"The body strikes back" - The failure of the immune defence against cancer

A malign tumour grows, when the immune system cannot cope with cancer cells. The film demonstrates, what strategies cancer cells use in order to outwit the immune system.

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Early detection of cancer

The earlier cancer is detected, the greater the chances of a cure.

There has been a legal right to early detection examinations for cancer, paid for by public health insurance, in Germany since 1971. As of the age of 20, women should certainly have an examination of the vagina and the cervix (pap smear) and, as of the age of 30, a breast examination (palpitation, ultrasonogram) every year.Men are recommended to have a detection examination of the prostate (palpitation, ultrasonogram), the lungs (X-ray) and the rectum (stool blood test) - women as well - as of the age of 45.

Cancer cells

Mutant cells can form malign tumours.

Most of the imaging procedures cause little discomfort to the patients. Lung and breast tumours generally become visible on X-rays - the simplest imaging procedure - when they reach a size of about one centimetre. Ultrasonic examination - without any exposure to radiation - is the method of choice to take a look at internal organs such as the liver, kidneys, spleen, pancreas, thyroid gland, testicles, prostate and female breasts. Computer tomography (CT) creates a large number of individual X-ray images which are put together to show a complete cross-section of a body region. Magnetic resonance imaging (MRT) does not involve any exposure to radiation; the region of the body which is to be "illuminated" is exposed to a magnetic field and then, as in the CT, a series of cross-section images is created. If colon cancer is suspected, the doctor inserts a flexible endoscope into the rectum. The diagnostic device, equipped with a weak source of light and sensitive optics, transmits a view of the interior of the colon on a screen. However, interpreting the images correctly requires a lot of experience.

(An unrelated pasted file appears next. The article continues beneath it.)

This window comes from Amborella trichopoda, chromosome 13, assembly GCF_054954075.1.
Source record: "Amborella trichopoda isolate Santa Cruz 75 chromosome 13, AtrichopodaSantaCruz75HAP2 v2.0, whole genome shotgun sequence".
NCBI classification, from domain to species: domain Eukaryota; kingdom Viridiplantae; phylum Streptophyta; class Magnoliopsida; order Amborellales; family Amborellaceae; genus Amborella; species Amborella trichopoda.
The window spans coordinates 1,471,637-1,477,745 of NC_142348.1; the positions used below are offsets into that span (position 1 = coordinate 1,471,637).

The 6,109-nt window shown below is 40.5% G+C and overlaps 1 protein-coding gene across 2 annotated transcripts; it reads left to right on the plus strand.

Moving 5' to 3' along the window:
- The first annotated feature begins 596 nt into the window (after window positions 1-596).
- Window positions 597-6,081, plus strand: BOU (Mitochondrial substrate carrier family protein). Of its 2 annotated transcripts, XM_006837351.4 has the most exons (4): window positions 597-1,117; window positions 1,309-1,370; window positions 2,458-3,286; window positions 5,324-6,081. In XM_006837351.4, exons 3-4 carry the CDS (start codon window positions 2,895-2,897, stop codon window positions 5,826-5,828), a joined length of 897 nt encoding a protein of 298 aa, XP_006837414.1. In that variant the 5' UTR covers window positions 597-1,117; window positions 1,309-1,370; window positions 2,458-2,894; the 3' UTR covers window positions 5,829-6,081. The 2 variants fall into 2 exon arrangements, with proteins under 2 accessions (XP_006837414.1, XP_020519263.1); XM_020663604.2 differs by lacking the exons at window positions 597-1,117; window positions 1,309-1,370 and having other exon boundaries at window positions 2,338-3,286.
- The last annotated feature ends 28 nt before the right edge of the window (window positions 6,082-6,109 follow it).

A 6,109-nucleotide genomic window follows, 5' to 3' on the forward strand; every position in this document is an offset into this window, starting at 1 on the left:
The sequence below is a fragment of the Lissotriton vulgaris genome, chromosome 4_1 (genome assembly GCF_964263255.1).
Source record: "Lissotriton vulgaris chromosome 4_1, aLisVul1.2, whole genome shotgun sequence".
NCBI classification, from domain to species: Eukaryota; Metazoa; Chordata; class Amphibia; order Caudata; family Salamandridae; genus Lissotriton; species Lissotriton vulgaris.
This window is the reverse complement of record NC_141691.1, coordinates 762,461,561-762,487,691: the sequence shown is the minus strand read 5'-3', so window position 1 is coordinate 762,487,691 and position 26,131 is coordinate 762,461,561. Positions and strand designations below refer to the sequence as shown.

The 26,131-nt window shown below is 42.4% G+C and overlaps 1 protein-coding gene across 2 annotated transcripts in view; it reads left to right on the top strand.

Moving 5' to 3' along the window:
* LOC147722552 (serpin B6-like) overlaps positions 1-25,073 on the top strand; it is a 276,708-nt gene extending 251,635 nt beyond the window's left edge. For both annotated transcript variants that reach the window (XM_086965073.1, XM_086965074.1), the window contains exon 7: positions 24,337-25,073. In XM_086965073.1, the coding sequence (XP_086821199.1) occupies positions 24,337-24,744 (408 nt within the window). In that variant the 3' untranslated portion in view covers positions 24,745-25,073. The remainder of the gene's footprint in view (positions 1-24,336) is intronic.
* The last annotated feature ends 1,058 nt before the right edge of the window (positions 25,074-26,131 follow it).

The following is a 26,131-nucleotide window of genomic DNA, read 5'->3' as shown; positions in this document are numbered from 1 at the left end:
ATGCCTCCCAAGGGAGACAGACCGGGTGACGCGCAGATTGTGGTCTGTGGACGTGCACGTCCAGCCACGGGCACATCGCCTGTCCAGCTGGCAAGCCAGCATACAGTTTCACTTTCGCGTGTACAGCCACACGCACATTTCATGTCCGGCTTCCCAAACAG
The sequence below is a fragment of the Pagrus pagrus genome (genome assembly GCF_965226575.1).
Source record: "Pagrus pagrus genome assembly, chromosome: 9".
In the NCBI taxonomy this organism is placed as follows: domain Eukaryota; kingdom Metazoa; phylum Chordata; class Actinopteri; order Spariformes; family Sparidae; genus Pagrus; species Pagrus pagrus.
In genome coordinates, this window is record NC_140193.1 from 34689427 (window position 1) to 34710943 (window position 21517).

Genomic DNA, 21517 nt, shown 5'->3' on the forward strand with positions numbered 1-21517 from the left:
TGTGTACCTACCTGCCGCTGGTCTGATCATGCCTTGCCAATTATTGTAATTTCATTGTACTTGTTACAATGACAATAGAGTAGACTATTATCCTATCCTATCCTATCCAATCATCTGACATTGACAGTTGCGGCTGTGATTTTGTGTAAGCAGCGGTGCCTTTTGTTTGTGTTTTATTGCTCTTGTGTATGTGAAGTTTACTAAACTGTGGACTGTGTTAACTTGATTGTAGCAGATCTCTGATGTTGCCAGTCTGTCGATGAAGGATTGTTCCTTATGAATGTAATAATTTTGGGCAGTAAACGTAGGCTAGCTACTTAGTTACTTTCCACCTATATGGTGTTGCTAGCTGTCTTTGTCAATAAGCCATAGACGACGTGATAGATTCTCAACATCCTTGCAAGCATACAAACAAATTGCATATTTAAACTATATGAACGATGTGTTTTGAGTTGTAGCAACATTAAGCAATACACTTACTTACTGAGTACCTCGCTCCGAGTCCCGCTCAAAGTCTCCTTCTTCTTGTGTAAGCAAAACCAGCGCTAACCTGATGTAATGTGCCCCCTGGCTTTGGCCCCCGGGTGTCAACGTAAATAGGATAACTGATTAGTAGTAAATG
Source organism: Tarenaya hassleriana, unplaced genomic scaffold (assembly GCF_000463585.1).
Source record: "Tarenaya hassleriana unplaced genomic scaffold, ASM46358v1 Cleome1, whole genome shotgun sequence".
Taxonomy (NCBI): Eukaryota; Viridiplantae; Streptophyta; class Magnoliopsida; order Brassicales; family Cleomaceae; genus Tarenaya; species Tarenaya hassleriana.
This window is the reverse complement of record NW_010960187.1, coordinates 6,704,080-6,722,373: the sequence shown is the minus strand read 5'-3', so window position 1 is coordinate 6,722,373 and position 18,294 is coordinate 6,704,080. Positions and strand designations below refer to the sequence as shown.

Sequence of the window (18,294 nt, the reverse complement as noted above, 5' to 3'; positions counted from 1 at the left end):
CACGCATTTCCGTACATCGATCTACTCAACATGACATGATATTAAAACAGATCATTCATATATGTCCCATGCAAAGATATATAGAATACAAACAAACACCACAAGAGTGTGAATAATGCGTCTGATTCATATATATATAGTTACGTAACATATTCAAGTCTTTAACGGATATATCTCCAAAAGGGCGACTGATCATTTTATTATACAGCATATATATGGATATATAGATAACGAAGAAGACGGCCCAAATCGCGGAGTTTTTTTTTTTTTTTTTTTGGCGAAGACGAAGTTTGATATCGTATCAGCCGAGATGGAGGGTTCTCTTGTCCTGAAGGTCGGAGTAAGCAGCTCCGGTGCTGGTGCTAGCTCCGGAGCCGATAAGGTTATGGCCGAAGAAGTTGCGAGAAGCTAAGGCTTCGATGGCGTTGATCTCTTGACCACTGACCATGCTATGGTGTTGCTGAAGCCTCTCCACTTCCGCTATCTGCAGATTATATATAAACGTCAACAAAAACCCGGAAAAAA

The hereditary disposition for breast cancer can be determined in a relatively simple way by using a molecular biology test. This test involves the search for genetic changes in the breast cancer genes BRCA1 and BRCA2 (BRCA = breast cancer). Both genes are actually tumour suppressor genes which are supposed to protect from uncontrolled cell growth. If they have changed pathologically, this control is missing and the tissue can grown without hindrance. The gene test is actually performed only to determine if a woman with a corresponding family history is at increased risk for cancer. Even if this is the case, there will not necessarily be a malignant tumour. But the women with the increased risk will generally participate in a more tightly meshed preventive care programme.

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